2) Compare the size of the "BREN TEN" inlay at the front of the slide. In the Gunsite picture the words "BREN TEN" are visibly larger and extend all the way back to where it is almost even with the forward edge of the dust cover. On the seller's gun the "BREN TEN" doesn't take up nearly as much space.

3) Look at the "Cal. 10mm Auto" that lays between the scrollwork and the "BREN TEN." In the Gunsite picture it is much larger and almost completely fills the space between the scrollwork and the "BREN TEN." On the seller's gun the text is much smaller and again leaves much, much more space between the other gold inlays.

These are not just subtle differences. On the contrary they are quite obvious. Additionally, it is impossible to change the size and spacing of the gold inlays. Even if it was possible, why would you do it?


In this final picture is another example of the differences in the gold inlay work on the slide. The quality of the pictures is a bit lacking since I had to enlarge both pictures to focus on the point in question, but I think you'll agree that the differences are quite obvious. In the Gunsite picture on the left the end of the word "Commemorative" ends just shy of the back edge of the slide release leaving a good size space of blank slide before the serrations. In the seller's picture the end of the word "Commemorative" ends farther back, almost even with the forward edge of the thumb safety and consequently leaving a much smaller space before the serrations. Again, this is something that simply cannot be altered.


Considering the claims of the date of ownership and the photographic evidence I can only conclude that the JCC 83JC00060 currently listed for sale IS NOT Col. Cooper's personal JCC.

Personally, I do not believe that the seller of this gun was intentionally trying to mislead anyone when information concerning the serial number first came to light. I have, however, emailed the seller and notified him of both the facts and my conclusions and he has neither contacted me or altered his claims. This, in conjunction with the fact that the seller is using this website as a means to back up his claim, has prompted me to publish the above information.

So Where Did It Come From?

Obviously two guns, apparently the same model made by the same manufacturer, cannot have the same serial number. The question then becomes, "So where did the second gun come from?"

Those who are knowledgable about the Bren Ten story are familiar with the term "back door guns." These are Bren Tens that have been assembled from parts that were either stolen from the Dornaus & Dixon plant, or purchased at the bankruptcy sale following the company's closing. A number of these guns have apparently been assembled and subsequently sold, but due to D&D's policy on the use of serial numbers and the lack of records identifying which serial numbers were used, it has been difficult to prove which guns are legitimate and which are "back door guns." This is more than just an annoyance to the collector because most of the parts used to assemble these "back door guns" were originally rejected at the factory due to safety concerns. In other words, the unsuspecting owner of one of these guns may end up with a gun that is potentially dangerous if he decides to fire it.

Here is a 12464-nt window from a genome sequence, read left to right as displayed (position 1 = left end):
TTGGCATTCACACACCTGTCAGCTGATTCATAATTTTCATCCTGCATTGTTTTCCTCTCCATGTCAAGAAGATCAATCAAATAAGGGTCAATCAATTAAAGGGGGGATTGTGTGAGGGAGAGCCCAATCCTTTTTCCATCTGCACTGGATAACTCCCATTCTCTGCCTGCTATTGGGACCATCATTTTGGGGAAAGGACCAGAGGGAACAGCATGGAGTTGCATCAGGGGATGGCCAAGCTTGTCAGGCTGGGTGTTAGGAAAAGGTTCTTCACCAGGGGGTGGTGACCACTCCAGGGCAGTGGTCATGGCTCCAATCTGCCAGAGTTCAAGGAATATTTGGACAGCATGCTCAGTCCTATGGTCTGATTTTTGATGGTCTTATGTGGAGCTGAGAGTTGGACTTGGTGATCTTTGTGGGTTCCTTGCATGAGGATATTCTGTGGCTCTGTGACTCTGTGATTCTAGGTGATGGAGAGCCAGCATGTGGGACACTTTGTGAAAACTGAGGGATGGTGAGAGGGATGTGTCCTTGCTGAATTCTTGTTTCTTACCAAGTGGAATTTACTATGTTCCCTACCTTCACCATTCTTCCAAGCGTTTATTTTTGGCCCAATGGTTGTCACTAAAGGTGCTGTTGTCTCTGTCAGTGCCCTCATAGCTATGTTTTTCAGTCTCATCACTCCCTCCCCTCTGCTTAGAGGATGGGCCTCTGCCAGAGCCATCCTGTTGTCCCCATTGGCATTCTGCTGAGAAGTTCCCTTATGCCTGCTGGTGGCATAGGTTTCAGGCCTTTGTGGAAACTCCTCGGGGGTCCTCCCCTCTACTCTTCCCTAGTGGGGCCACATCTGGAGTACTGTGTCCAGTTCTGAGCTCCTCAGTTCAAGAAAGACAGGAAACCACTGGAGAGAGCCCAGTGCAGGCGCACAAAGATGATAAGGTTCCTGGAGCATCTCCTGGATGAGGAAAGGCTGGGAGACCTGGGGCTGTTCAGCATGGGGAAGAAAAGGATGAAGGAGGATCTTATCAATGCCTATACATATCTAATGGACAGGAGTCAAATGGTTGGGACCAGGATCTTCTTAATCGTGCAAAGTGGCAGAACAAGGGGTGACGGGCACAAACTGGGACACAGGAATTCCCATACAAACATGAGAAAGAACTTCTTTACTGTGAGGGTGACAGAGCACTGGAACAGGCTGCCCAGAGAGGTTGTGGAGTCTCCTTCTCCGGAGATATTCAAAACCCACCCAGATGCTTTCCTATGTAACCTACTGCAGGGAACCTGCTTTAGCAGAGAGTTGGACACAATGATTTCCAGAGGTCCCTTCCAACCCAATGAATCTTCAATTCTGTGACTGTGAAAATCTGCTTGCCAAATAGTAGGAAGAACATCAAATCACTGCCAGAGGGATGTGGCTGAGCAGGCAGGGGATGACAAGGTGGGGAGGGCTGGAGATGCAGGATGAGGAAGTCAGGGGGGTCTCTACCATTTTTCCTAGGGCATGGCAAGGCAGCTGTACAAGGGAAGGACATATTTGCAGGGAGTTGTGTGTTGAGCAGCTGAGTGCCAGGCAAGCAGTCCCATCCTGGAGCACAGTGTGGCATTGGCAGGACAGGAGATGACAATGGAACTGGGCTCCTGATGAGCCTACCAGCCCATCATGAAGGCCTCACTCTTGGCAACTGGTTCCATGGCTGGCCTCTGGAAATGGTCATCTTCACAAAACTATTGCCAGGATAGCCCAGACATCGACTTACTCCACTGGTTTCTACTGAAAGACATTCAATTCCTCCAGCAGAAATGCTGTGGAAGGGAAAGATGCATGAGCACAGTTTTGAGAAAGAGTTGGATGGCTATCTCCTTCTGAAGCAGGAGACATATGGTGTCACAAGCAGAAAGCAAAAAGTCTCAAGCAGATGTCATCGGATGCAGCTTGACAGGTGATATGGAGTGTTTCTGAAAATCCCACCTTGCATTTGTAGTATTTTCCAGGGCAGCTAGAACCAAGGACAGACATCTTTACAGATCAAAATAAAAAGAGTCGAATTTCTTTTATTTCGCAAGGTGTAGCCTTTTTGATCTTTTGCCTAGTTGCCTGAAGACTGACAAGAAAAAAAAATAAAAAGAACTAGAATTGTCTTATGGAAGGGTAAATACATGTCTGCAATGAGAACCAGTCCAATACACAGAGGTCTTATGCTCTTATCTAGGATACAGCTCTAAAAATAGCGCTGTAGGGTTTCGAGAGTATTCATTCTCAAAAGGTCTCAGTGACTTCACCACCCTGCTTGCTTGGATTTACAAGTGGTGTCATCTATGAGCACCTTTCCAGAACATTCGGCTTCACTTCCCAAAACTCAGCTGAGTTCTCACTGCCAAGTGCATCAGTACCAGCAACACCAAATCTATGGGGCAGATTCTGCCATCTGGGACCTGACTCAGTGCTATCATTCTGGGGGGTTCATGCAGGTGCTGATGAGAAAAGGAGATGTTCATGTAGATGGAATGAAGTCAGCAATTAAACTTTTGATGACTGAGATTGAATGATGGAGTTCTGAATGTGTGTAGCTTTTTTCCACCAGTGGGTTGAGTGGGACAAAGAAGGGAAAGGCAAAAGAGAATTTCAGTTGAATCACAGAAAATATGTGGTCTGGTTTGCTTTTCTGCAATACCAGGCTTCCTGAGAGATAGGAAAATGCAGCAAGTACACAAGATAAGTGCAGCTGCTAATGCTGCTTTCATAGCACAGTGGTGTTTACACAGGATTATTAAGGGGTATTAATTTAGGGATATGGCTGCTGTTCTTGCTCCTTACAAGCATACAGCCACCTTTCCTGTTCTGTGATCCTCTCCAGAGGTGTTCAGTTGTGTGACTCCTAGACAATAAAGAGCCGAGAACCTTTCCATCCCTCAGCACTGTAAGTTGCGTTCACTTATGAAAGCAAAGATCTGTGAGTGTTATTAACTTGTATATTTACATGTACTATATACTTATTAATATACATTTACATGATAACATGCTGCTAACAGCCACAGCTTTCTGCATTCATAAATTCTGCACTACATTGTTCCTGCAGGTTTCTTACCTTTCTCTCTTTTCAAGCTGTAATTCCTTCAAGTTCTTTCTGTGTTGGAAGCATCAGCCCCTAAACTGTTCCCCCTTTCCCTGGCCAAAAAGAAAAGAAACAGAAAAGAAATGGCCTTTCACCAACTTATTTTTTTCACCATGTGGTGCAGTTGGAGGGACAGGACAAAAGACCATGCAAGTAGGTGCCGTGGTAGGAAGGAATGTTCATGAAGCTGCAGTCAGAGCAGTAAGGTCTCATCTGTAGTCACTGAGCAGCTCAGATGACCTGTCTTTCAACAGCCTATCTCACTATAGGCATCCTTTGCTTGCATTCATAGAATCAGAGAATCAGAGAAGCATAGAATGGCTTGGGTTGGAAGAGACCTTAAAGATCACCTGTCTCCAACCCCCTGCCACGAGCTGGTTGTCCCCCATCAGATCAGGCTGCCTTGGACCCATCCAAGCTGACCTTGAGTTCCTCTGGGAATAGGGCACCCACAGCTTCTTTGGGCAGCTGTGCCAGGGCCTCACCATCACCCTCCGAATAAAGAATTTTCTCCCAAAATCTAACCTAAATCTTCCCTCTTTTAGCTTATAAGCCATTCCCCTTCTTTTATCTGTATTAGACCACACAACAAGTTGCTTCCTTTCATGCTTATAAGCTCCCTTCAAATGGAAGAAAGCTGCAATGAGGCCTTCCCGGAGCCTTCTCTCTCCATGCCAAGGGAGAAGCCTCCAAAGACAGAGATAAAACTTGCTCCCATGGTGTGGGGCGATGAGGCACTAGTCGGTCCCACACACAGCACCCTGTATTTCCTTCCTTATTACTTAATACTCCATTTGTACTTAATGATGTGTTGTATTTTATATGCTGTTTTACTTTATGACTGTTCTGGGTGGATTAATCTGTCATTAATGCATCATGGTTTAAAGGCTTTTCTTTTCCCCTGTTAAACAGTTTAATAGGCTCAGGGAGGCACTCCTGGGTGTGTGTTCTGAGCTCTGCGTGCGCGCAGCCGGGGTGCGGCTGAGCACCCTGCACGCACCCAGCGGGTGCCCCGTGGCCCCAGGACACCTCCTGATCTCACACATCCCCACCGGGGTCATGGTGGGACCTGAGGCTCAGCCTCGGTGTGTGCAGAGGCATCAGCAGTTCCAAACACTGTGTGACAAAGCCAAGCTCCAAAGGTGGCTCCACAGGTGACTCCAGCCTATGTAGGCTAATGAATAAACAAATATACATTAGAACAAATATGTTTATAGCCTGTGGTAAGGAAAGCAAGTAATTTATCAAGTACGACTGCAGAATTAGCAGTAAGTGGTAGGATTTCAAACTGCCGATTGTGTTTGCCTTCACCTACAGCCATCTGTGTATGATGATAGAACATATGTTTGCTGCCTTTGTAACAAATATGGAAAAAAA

So How Do You Know The Real Thing?

Confirming the authenticity of collectable guns is not always an easy thing to accomplish. If it were then there would be no such thing as a counterfeit! In the case of this particular gun there is one way to ultimately determine whether or not it's the "real deal." This is obtain confirmation from Col. Cooper himself and see if he has in fact sold the gun. If he has then subsequent owners should not be difficult to document.

In fact, anyone purchasing any collectable such as this should require documentation proving beyond all doubt that any claims made are accurate and up to date. It is the seller's responsibility to provide such proof, but it is also the potential buyer's responsibility to demand it.

More Pictures

Below are the full-size pictures that I took the close ups from. The first two are the pictures of the real Cooper JCC when it was at Gunsite. The rest of the pictures are from the seller's auction.